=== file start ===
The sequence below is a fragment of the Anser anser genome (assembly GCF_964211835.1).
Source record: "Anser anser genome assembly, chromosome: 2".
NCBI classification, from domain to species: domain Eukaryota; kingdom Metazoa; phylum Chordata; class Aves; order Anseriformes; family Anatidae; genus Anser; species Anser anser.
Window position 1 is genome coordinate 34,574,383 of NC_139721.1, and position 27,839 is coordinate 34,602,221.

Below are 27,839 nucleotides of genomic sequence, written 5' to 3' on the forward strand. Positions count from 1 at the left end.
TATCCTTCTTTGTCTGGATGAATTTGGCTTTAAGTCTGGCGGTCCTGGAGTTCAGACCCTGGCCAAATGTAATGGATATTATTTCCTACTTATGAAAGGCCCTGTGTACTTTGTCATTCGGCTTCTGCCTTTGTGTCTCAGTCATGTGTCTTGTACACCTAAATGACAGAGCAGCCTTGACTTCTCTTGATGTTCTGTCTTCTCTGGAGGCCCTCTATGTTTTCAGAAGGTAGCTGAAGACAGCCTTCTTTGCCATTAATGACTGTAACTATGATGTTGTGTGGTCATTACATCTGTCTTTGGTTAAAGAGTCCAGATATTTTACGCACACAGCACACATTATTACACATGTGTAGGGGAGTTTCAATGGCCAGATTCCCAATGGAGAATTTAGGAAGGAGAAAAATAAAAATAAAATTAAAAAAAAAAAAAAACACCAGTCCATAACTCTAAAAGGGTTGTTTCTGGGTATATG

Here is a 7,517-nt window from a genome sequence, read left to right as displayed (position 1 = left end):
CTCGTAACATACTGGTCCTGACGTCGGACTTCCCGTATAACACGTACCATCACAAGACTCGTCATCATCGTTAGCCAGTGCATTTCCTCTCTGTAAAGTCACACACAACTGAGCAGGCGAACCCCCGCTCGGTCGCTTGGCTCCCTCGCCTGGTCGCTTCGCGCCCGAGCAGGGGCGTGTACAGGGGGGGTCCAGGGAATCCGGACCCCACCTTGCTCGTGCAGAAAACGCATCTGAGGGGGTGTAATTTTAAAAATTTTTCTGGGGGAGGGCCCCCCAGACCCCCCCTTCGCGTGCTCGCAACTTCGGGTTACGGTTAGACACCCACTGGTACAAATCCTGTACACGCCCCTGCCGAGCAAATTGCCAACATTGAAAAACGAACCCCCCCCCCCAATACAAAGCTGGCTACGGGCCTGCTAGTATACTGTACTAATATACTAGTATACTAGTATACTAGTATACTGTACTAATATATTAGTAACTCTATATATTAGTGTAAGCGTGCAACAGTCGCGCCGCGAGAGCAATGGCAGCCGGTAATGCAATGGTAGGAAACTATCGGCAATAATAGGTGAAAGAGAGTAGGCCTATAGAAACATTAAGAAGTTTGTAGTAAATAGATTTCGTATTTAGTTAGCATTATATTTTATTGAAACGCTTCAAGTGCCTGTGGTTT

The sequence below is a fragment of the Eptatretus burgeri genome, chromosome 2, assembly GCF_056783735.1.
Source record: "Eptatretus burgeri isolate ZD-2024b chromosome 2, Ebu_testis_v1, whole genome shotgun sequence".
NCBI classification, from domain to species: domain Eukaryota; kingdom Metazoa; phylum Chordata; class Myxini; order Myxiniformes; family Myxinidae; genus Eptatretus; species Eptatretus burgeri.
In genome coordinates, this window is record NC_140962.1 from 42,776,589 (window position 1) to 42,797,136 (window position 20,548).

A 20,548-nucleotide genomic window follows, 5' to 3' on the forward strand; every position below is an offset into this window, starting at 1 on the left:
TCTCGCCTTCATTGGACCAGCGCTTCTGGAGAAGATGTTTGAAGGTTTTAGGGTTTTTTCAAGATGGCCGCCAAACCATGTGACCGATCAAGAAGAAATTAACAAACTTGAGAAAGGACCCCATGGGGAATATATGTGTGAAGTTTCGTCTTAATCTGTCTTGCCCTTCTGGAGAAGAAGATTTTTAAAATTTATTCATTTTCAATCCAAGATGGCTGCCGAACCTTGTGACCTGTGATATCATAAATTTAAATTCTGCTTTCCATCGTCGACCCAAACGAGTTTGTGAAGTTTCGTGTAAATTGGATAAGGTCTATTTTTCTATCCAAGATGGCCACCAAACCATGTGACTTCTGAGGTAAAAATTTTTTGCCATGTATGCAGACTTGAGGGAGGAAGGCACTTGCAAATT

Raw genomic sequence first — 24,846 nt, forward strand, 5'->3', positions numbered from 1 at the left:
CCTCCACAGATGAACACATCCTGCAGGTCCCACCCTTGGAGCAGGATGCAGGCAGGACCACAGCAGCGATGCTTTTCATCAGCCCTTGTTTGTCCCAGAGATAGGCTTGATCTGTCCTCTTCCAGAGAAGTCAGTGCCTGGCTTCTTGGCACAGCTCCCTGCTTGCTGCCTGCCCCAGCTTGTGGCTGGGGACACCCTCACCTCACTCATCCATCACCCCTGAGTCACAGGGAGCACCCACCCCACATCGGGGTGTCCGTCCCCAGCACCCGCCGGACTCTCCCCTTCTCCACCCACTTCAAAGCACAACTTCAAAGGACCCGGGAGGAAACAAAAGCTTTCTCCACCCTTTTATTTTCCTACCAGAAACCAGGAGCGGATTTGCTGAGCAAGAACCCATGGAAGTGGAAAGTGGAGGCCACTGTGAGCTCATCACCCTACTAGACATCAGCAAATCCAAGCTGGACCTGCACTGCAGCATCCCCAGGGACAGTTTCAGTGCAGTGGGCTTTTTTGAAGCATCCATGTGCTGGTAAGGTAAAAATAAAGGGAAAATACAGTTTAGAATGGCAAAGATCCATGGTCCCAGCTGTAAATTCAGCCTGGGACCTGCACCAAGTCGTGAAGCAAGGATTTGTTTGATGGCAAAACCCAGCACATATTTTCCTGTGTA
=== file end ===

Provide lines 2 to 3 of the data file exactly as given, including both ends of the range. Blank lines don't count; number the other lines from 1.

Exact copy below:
Source record: "Anser anser genome assembly, chromosome: 2".
NCBI classification, from domain to species: domain Eukaryota; kingdom Metazoa; phylum Chordata; class Aves; order Anseriformes; family Anatidae; genus Anser; species Anser anser.